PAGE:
Disclaimer: I received a complimentary copy of this book from Penguin Books via NetGalley in exchange for an honest review.
Trigger Warning: This post discusses violence against women.
Leah Vincent was born into an ultra-Orthodox Yeshivish Jewish family. As she grew up and began to question the values and rules she had been taught, the future she had imagined for herself as a wife and mother was threatened. After being caught exchanging letters with a boy she was shunned by her family and found herself isolated and unprepared for life in the secular world. This book is the story of her leaving “the path” and developing new ambitions and a new identity for herself.
This book seems to be polarising, garnering both highly negative and highly positive reviews. Many of the negative reviews seem to be from religious people who feel that the author's view of Yeshivish life is unfair or exaggerated. Not being Jewish I can't comment on that, so I will just talk about what's in the book itself. I found it absolutely heartbreaking to read about a teenage girl being so alone in the world. She was a believer and seemed to be trying so hard to be a good person as she saw it, but was punished for such minor offences as exchanging some fairly innocent letters with a boy, or buying a sweater that was a bit too form fitting.The misogyny evident in some of the talk of modesty is disturbing. The following struck me as a rather creepy comment for a man to make to his twelve year old niece.
One evening when I was twelve or thirteen I'd been washing dishes when Uncle Tzuki, my mother's brother who was visiting from Chicago, stopped in the empty kitchen.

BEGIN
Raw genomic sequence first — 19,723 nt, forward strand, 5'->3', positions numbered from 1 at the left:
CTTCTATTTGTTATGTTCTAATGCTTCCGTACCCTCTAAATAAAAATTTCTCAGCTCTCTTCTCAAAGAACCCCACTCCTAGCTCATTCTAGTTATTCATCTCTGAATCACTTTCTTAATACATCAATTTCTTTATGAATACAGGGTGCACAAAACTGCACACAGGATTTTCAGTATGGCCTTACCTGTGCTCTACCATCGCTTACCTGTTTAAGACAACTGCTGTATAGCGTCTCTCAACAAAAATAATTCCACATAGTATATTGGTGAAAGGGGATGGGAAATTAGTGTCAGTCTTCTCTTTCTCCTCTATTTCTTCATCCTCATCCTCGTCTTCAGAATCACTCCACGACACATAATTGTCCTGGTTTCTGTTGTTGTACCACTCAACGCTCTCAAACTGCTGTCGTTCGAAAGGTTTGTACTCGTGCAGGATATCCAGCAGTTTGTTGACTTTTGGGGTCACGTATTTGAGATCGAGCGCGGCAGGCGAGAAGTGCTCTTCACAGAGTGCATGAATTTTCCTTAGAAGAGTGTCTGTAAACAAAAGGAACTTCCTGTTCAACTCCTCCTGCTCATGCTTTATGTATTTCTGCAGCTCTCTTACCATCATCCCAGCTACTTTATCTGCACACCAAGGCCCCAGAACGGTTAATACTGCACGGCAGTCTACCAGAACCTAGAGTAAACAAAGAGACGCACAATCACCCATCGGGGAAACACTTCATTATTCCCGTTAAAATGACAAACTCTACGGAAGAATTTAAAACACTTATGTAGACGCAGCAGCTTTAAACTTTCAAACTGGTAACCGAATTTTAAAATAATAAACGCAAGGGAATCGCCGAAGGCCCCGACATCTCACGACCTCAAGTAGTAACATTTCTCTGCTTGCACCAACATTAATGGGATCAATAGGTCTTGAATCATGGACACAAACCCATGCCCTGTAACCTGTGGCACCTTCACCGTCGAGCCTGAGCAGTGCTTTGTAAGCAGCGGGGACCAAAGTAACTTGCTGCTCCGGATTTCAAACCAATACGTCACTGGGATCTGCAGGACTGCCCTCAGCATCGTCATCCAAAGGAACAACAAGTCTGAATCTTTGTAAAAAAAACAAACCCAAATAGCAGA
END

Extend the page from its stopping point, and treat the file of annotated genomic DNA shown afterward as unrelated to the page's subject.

“Your walk is prust,” he said to me. I froze, my hand clutching the plate I was rinsing, the hot water burning my fingers. Uncle Tzuki shook his head, eyes on the floor, long beard wagging. “You need to watch yourself,” he said gently and walked away.
Prust? Prust meant “vulgar, slutty.” Even the word pust had to be dealt with gingerly, like dog poop on your show. How could a walk be prust? It was one more thing to add to the list.
It was only when she had already been cast out of the Yeshivish community that Vincent finally felt able to enrol university. I felt like cheering for her at that point for being so brave. She was the first person in her family to attend university, and graduated with a perfect GPA before being accepted into graduate school at Harvard. I have to wonder how many equally brilliant young women were held back from professional careers because of their parents' beliefs.
Vincent writes frankly about her sex life, which seems to have upset a lot of readers. Personally I do not agree with the sex scenes in this book being described as “smut” since they are clearly not there to titillate when there is nothing sexy about them. Having never even been taught the basics about sex Vincent did not know how to set healthy boundaries with men. Having been told all her life that all men had a monstrous sex drive they could barely control around immodest women, being rejected by a man made her feel like there was something wrong with her. She didn't know how to use protection, having worked out what little she knew of female anatomy from the diagram on a tampon box. She made a lot of mistakes, which are painful to read about, but their inclusion is necessary to understand how far she has come now that this book is published.
Vincent has also been criticised for talking publicly about being raped. I applaud her courage for speaking out about what happened to her, both for her own sake and for all other women.
I am going to say “I was raped" for every girl and woman who isn't allowed to say it. Doesn't know she can. Is punished if she does. I'm going to keep on disturbing people by saying “I was raped” until they are more offended by the act of rape than the words that recount it.”
Cut Me Loose is a moving, at times harrowing story of a young woman rejecting religious oppression and finding her own way in the world. It's not an easy book to read, but it's an inspiring and important one.